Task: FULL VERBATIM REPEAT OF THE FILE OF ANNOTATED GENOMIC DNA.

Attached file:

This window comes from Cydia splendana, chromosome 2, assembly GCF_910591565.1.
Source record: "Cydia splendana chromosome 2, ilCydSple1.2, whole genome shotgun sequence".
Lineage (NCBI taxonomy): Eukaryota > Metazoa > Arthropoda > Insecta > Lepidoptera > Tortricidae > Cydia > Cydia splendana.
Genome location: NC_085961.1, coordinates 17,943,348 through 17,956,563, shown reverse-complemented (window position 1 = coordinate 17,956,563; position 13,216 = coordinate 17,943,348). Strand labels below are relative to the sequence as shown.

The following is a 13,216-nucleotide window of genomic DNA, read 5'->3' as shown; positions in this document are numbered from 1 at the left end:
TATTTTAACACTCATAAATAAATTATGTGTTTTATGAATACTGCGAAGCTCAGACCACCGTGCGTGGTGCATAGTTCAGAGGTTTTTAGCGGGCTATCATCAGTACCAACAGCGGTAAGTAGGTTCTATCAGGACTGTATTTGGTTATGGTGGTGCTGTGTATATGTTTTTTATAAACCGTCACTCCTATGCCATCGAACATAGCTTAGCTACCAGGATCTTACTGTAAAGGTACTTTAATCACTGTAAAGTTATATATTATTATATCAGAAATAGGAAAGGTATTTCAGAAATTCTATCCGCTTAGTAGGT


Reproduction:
This window comes from Cydia splendana, chromosome 2, assembly GCF_910591565.1.
Source record: "Cydia splendana chromosome 2, ilCydSple1.2, whole genome shotgun sequence".
Lineage (NCBI taxonomy): Eukaryota > Metazoa > Arthropoda > Insecta > Lepidoptera > Tortricidae > Cydia > Cydia splendana.
Genome location: NC_085961.1, coordinates 17,943,348 through 17,956,563, shown reverse-complemented (window position 1 = coordinate 17,956,563; position 13,216 = coordinate 17,943,348). Strand labels below are relative to the sequence as shown.

The following is a 13,216-nucleotide window of genomic DNA, read 5'->3' as shown; positions in this document are numbered from 1 at the left end:
TATTTTAACACTCATAAATAAATTATGTGTTTTATGAATACTGCGAAGCTCAGACCACCGTGCGTGGTGCATAGTTCAGAGGTTTTTAGCGGGCTATCATCAGTACCAACAGCGGTAAGTAGGTTCTATCAGGACTGTATTTGGTTATGGTGGTGCTGTGTATATGTTTTTTATAAACCGTCACTCCTATGCCATCGAACATAGCTTAGCTACCAGGATCTTACTGTAAAGGTACTTTAATCACTGTAAAGTTATATATTATTATATCAGAAATAGGAAAGGTATTTCAGAAATTCTATCCGCTTAGTAGGT